2 min read.Updated: 17 Feb 2021, 06:14 AM ISTBloomberg
GM cancelled the first and second shifts Tuesday at its factory in Arlington, Texas, after shutting down Monday due to rolling blackouts and workers having difficulty getting to the facility in the snowstorm
Several automakers, including General Motors Co., Ford Motor Co. and Toyota Motor Corp., were forced to idle production at US plants in the centre of the country as a winter weather pattern caused power outages and other disruptions.
GM cancelled the first and second shifts Tuesday at its factory in Arlington, Texas, after shutting down Monday due to rolling blackouts and workers having difficulty getting to the facility in the snowstorm.
The plant makes large, profit-rich sport utility vehicles such as the Chevrolet Tahoe and Cadillac Escalade. GM had vowed to keep production steady at its SUV and truck factories amid a semiconductor shortage that has forced it to cut output at other plants.
The automaker has also cancelled two shifts at an SUV plant in Spring Hill, Tennessee, home to the Cadillac XT5 and XT6 and the GMC Acadia, and a pickup-truck facility in Fort Wayne, Indiana, known for making the GMC Sierra and Chevrolet Silverado. The first shift at its Corvette factory in Bowling Green, Kentucky, has also been cancelled.
GM will decide whether to run a third shift at Arlington, Fort Wayne and Spring Hill later Tuesday, a spokesman said.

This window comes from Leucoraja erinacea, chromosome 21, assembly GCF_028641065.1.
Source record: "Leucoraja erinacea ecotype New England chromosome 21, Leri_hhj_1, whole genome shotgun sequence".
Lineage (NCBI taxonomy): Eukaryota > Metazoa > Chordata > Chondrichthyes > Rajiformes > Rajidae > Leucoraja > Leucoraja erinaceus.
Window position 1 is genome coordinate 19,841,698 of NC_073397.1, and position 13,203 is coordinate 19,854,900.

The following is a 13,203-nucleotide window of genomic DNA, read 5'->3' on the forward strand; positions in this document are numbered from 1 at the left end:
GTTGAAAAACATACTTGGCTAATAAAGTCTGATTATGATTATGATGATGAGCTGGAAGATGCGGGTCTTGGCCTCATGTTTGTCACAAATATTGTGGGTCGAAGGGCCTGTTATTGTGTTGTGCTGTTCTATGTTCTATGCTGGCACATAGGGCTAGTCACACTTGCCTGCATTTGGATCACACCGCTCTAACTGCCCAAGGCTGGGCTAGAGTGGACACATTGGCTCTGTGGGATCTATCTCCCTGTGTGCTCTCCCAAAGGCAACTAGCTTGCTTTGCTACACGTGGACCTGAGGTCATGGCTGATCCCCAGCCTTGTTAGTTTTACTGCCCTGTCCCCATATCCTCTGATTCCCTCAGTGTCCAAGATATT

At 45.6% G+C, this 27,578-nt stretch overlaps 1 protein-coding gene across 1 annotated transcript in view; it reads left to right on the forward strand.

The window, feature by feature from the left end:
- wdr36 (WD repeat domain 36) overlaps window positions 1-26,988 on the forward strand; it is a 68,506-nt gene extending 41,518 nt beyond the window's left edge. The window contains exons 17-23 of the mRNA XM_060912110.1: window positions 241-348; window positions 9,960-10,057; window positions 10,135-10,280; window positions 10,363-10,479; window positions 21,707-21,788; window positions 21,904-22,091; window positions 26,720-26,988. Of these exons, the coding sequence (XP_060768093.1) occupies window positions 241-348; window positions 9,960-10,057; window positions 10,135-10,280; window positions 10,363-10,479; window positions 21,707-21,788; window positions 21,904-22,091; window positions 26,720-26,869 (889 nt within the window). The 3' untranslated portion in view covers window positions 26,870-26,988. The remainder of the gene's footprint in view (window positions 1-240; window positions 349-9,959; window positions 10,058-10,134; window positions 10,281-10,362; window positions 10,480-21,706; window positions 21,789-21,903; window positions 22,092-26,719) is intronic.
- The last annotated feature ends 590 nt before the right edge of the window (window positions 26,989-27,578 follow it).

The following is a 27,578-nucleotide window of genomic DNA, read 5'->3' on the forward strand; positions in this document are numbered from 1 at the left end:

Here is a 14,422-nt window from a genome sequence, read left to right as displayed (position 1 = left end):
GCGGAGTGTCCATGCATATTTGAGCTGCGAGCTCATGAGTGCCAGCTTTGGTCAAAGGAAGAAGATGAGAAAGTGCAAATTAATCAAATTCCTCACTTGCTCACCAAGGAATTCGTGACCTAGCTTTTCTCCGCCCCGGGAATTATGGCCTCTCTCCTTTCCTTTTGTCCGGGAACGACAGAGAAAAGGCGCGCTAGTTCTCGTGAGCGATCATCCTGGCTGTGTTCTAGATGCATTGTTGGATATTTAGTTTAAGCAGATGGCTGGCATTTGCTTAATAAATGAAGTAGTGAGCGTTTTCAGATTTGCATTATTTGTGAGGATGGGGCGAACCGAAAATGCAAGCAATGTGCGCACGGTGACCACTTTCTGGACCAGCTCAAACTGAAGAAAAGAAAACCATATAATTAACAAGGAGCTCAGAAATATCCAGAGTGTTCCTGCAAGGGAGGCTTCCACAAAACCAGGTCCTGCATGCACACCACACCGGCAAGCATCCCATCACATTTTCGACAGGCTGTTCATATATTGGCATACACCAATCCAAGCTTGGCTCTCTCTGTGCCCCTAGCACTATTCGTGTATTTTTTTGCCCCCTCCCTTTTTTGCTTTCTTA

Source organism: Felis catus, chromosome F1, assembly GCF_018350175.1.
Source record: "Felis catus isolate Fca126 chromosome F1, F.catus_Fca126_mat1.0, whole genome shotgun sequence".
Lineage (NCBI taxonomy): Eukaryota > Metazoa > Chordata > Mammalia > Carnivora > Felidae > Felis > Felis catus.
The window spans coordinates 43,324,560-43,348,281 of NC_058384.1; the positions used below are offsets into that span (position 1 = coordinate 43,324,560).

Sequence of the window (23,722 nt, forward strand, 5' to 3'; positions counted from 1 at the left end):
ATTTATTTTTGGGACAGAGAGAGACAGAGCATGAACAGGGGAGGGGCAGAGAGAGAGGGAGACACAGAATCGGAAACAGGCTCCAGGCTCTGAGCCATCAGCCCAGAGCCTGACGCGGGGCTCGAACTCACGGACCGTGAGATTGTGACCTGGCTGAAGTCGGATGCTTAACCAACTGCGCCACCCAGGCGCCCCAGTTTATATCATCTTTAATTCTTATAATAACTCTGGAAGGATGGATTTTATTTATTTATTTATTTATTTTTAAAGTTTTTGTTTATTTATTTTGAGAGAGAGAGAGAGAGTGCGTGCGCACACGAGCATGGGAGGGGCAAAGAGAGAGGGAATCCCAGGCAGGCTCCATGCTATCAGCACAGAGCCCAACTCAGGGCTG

Ford shut factories in Michigan, Missouri and Ohio, plus one Mexican assembly plant, due to the storm. Additional plants in Chicago, Oakville, Ontario, and Dearborn, Michigan, were idled Tuesday morning but were expected to be running for the afternoon shift, the company said in a statement.
At the Claycomo, Missouri, factory making Ford’s bestselling F-150 pickup, the automaker halted production for a week due to a shortage of natural gas in the area. The company aims to restart the plant Feb. 22.
Stellantis NV suspended production on the day shift at the Toledo Assembly Complex in Ohio, which makes the Jeep Gladiator and Wrangler.
Toyota said weather issues forced it to suspend the first and second shifts Tuesday at plants in Indiana, Kentucky, Mississippi and Texas; a West Virginia plant suspended first shift only. The Japanese automaker’s factory in San Antonio was hurt by a loss of power and water but it had already been scheduled to skip the first shift due to an unrelated computer-chip shortfall, a spokesman said.
Nissan Motor Co. said morning and afternoon shifts wouldn’t run Tuesday at its assembly plants in Canton, Mississippi, and Smyrna, Tennessee.
Honda Motor Co. delayed first-shift and cancelled second-shift production Tuesday in Lincoln, Alabama. Honda’s Indiana plant cancelled the first-shift production and planned to resume on the second shift; the same plan held true in Ohio for the automaker’s plants in Marysville, East Liberty and Anna, as well as its Performance Manufacturing Center and Honda Transmission Manufacturing facility.
Daimler Trucks North America has closed parts-distribution centres in Dallas and Memphis, a spokesperson said. Mercedes-Benz U.S. International in Tuscaloosa County, Alabama, has also “adapted its operational program."
Volkswagen AG said the company will have a “temporary partial" suspension of production Wednesday in Chattanooga, Tennessee, because of weather and supply-chain impacts.
This story has been published from a wire agency feed without modifications to the text.